April 4, 2014
The Quiet Door
One of the hardest tasks to accomplish in life is obtaining a sense of peace. In a disordered world that circles with fear and confusion, it is difficult to find. The concept faced and feared by all is the idea of death. It is not the act of dying that humankind desires to avoid, but the unknown beyond it. It is obvious through culture how the world fears death; movies, literature, and general behavior prove it. However, there are few who contradict the idea that death is dark and forbidding. In a poem called ‘Death is a Door,’ the author, Nancy Byrd Turner, writes, “Death is only a quiet door / in an old wall” (11-12). ...view middle of the document...
Repetition is commonly used to spotlight a main idea the author wants to be realized. Mood is created depending on the meaning behind the subject of the repetition. In ‘Let Evening Come,’ the word let is constantly repeated. In fact, it is used twelve times in the relatively short poem. Kenyon, using repetition, implicates the idea of the peace of allowance. Things will happen that cannot be stopped. A man can attempt to hinder them, but in the process he will only create more pain and uncertainty. To stop fighting inevitable things is a wondrous experience, and it invokes a strange calm: peace. In ‘Let Evening Come,’ Kenyon writes, “Let it come, as it will, and don’t / be afraid” (18-19). One cannot stop the world from turning; night will come. The opposite of peace is fear. Fear consumes and destroys, but at the end of the struggle, peace is the light that accompanies one into the darkness.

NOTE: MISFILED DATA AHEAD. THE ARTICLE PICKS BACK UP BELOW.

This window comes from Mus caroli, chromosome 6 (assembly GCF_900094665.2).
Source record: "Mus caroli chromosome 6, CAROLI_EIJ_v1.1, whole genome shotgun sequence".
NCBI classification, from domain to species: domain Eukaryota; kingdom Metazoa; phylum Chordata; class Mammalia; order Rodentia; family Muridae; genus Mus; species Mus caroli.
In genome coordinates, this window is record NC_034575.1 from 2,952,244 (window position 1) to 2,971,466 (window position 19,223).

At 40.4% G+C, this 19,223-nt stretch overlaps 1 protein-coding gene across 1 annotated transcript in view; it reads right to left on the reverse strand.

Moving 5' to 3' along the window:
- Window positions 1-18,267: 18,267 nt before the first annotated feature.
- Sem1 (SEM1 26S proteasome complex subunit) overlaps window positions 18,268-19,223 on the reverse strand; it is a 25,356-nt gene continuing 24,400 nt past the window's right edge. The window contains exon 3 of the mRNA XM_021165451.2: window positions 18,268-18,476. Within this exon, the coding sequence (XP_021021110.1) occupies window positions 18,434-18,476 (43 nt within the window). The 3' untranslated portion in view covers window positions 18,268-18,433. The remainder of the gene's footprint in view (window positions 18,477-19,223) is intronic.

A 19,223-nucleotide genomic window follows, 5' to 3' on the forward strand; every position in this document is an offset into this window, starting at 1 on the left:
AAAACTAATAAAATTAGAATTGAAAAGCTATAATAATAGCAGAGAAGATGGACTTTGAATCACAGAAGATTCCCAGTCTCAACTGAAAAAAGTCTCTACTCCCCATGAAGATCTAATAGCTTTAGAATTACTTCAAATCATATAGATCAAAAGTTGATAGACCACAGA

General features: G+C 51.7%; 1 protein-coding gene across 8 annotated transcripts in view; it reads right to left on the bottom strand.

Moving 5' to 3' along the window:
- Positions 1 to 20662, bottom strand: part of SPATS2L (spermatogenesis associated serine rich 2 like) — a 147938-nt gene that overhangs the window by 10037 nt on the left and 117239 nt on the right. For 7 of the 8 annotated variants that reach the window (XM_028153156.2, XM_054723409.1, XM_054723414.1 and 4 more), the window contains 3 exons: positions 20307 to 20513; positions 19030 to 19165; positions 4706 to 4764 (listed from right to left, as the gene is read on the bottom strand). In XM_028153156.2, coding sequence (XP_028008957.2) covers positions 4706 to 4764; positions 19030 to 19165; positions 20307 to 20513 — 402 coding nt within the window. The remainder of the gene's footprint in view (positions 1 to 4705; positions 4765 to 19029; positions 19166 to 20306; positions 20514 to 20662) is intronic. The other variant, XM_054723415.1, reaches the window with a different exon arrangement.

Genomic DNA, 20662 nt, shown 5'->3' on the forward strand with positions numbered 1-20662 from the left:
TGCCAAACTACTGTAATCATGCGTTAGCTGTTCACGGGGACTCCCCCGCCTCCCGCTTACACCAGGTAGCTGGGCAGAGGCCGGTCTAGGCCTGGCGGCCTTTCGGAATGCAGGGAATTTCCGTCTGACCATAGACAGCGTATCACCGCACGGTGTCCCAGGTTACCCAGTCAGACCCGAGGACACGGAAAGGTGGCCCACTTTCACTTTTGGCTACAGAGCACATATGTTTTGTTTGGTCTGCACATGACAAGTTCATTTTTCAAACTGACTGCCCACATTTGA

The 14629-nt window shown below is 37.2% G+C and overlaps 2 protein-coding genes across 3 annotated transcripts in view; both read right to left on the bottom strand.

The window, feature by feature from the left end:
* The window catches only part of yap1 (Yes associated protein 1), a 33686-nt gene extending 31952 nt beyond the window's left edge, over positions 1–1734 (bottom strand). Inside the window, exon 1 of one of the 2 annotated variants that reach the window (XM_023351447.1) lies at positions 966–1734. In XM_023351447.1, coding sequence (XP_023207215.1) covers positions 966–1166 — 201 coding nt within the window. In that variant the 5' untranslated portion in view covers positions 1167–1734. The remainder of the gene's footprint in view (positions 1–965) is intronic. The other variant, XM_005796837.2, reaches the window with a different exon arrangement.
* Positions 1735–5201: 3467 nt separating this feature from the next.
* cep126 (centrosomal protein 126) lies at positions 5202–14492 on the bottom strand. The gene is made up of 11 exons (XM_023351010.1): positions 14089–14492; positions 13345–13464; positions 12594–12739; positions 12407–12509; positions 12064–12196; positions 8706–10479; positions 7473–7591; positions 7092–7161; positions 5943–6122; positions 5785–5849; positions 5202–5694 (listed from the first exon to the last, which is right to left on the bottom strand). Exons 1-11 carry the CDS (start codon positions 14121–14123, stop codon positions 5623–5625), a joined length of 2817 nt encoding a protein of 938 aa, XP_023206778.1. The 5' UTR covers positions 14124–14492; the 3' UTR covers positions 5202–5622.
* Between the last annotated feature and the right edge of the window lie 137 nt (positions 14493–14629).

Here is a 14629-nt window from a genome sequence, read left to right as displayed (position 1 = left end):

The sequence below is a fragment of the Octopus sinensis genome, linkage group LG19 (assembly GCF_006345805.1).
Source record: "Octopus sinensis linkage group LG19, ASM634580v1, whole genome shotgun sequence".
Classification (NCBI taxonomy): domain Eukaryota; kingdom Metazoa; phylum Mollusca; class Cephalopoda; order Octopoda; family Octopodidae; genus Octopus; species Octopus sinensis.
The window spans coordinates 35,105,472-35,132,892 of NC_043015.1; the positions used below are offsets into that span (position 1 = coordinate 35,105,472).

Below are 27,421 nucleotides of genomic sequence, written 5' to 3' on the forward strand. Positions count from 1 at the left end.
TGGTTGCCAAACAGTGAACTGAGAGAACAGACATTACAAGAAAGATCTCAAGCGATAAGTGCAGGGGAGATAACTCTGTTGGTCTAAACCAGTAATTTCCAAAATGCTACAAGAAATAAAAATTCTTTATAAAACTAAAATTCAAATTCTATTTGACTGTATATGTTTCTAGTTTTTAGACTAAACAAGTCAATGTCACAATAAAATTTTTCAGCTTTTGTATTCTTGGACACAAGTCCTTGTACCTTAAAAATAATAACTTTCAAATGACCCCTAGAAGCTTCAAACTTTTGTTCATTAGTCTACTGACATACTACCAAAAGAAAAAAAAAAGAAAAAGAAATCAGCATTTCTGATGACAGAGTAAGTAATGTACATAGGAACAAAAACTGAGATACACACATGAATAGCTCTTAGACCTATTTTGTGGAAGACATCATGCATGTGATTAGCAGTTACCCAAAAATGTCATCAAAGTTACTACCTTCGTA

Symbolism is the device that creates the ‘deeper meaning’ behind a seemingly uncomplicated and simple piece of writing. Once the symbolism is unveiled, the mood of the piece becomes more developed and appreciated. In ‘Let Evening Come,’ Kenyon is not writing about afternoon, evening, and night, but about life and death and the twilit time in between. Day symbolizes life, and night death, but in this poem Kenyon focuses on dusk; the bridge that joins them. In her poem, Kenyon does not...